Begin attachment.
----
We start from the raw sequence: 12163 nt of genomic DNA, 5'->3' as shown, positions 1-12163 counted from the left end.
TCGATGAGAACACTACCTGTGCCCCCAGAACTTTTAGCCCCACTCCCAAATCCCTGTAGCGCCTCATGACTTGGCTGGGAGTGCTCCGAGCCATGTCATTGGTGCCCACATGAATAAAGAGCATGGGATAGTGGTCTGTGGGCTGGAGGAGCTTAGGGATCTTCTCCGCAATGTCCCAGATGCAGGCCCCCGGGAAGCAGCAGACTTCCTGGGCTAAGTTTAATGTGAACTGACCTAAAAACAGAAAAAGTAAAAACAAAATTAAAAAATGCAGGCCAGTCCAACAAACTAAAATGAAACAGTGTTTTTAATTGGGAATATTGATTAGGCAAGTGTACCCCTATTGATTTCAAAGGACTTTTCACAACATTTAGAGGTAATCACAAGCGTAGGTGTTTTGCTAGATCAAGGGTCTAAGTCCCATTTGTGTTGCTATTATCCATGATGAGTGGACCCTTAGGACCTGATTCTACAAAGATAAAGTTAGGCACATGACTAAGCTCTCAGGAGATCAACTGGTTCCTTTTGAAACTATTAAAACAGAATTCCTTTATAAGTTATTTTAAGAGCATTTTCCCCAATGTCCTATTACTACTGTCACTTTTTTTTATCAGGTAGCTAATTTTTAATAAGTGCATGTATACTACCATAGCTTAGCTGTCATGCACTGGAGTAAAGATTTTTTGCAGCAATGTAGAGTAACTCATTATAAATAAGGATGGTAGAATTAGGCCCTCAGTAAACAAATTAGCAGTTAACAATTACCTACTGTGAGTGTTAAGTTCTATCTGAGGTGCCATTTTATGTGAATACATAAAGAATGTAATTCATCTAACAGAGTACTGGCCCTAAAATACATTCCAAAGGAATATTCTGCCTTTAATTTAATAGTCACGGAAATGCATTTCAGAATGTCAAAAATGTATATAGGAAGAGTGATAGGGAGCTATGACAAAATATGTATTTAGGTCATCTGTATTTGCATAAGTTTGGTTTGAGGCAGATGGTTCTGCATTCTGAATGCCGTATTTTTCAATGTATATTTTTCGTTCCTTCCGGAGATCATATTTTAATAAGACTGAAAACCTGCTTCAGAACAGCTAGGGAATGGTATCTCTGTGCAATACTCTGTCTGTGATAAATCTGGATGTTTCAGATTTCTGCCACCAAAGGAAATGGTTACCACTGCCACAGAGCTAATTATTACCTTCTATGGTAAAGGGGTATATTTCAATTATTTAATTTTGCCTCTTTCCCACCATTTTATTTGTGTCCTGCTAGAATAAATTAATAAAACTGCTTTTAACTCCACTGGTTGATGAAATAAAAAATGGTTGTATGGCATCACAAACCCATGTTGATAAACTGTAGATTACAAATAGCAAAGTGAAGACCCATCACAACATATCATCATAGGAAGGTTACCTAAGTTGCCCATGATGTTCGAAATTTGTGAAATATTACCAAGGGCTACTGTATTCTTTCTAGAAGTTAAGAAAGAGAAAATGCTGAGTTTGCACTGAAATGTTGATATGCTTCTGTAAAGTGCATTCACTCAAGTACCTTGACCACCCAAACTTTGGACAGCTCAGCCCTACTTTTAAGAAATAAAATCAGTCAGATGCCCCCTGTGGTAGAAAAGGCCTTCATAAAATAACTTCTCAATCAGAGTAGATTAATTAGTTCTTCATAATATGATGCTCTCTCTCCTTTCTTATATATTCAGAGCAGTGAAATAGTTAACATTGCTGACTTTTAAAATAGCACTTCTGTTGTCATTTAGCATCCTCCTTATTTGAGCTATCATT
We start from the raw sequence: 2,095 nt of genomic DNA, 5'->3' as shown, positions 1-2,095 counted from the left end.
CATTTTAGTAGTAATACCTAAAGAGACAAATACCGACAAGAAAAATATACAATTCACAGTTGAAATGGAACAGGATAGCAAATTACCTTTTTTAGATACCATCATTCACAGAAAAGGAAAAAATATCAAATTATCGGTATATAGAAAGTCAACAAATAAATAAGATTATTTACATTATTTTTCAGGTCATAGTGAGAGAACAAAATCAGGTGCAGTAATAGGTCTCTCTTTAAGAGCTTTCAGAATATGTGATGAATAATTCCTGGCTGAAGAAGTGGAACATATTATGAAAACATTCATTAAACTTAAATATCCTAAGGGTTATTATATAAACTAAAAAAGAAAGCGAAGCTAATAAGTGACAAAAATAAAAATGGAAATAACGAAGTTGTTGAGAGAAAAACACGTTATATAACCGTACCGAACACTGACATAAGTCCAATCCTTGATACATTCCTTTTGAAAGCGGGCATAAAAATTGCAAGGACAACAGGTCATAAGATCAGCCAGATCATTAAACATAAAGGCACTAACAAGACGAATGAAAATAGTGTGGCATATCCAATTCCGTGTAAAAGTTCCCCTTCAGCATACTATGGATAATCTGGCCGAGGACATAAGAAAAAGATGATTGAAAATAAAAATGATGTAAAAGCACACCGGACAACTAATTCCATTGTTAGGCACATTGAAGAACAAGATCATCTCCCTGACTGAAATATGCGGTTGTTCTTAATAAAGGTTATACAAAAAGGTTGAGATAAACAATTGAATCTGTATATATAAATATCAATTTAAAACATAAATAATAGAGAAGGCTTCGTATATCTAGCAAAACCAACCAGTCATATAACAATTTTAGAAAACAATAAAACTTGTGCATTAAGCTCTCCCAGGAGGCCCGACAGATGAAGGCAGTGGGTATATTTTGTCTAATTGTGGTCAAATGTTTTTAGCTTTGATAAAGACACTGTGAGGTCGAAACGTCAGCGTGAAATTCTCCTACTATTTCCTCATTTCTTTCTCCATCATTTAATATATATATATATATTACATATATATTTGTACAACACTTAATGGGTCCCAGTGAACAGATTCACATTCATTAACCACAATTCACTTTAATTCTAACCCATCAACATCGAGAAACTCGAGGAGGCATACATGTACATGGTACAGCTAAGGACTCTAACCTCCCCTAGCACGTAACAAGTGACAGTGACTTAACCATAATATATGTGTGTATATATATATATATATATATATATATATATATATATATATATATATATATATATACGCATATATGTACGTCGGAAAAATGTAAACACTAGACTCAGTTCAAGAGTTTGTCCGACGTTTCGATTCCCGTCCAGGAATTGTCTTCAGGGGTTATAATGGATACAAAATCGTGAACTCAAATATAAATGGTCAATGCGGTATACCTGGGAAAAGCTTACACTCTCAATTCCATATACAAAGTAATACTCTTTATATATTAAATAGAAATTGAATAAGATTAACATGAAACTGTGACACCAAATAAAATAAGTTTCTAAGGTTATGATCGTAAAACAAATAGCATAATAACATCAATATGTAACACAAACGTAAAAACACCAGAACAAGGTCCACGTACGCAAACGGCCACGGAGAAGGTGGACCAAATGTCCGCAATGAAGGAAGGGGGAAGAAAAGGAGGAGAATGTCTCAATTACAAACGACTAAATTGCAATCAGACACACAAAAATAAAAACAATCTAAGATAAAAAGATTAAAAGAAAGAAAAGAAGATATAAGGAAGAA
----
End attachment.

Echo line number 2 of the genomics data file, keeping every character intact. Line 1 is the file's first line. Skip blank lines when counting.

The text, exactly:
TCGATGAGAACACTACCTGTGCCCCCAGAACTTTTAGCCCCACTCCCAAATCCCTGTAGCGCCTCATGACTTGGCTGGGAGTGCTCCGAGCCATGTCATTGGTGCCCACATGAATAAAGAGCATGGGATAGTGGTCTGTGGGCTGGAGGAGCTTAGGGATCTTCTCCGCAATGTCCCAGATGCAGGCCCCCGGGAAGCAGCAGACTTCCTGGGCTAAGTTTAATGTGAACTGACCTAAAAACAGAAAAAGTAAAAACAAAATTAAAAAATGCAGGCCAGTCCAACAAACTAAAATGAAACAGTGTTTTTAATTGGGAATATTGATTAGGCAAGTGTACCCCTATTGATTTCAAAGGACTTTTCACAACATTTAGAGGTAATCACAAGCGTAGGTGTTTTGCTAGATCAAGGGTCTAAGTCCCATTTGTGTTGCTATTATCCATGATGAGTGGACCCTTAGGACCTGATTCTACAAAGATAAAGTTAGGCACATGACTAAGCTCTCAGGAGATCAACTGGTTCCTTTTGAAACTATTAAAACAGAATTCCTTTATAAGTTATTTTAAGAGCATTTTCCCCAATGTCCTATTACTACTGTCACTTTTTTTTATCAGGTAGCTAATTTTTAATAAGTGCATGTATACTACCATAGCTTAGCTGTCATGCACTGGAGTAAAGATTTTTTGCAGCAATGTAGAGTAACTCATTATAAATAAGGATGGTAGAATTAGGCCCTCAGTAAACAAATTAGCAGTTAACAATTACCTACTGTGAGTGTTAAGTTCTATCTGAGGTGCCATTTTATGTGAATACATAAAGAATGTAATTCATCTAACAGAGTACTGGCCCTAAAATACATTCCAAAGGAATATTCTGCCTTTAATTTAATAGTCACGGAAATGCATTTCAGAATGTCAAAAATGTATATAGGAAGAGTGATAGGGAGCTATGACAAAATATGTATTTAGGTCATCTGTATTTGCATAAGTTTGGTTTGAGGCAGATGGTTCTGCATTCTGAATGCCGTATTTTTCAATGTATATTTTTCGTTCCTTCCGGAGATCATATTTTAATAAGACTGAAAACCTGCTTCAGAACAGCTAGGGAATGGTATCTCTGTGCAATACTCTGTCTGTGATAAATCTGGATGTTTCAGATTTCTGCCACCAAAGGAAATGGTTACCACTGCCACAGAGCTAATTATTACCTTCTATGGTAAAGGGGTATATTTCAATTATTTAATTTTGCCTCTTTCCCACCATTTTATTTGTGTCCTGCTAGAATAAATTAATAAAACTGCTTTTAACTCCACTGGTTGATGAAATAAAAAATGGTTGTATGGCATCACAAACCCATGTTGATAAACTGTAGATTACAAATAGCAAAGTGAAGACCCATCACAACATATCATCATAGGAAGGTTACCTAAGTTGCCCATGATGTTCGAAATTTGTGAAATATTACCAAGGGCTACTGTATTCTTTCTAGAAGTTAAGAAAGAGAAAATGCTGAGTTTGCACTGAAATGTTGATATGCTTCTGTAAAGTGCATTCACTCAAGTACCTTGACCACCCAAACTTTGGACAGCTCAGCCCTACTTTTAAGAAATAAAATCAGTCAGATGCCCCCTGTGGTAGAAAAGGCCTTCATAAAATAACTTCTCAATCAGAGTAGATTAATTAGTTCTTCATAATATGATGCTCTCTCTCCTTTCTTATATATTCAGAGCAGTGAAATAGTTAACATTGCTGACTTTTAAAATAGCACTTCTGTTGTCATTTAGCATCCTCCTTATTTGAGCTATCATT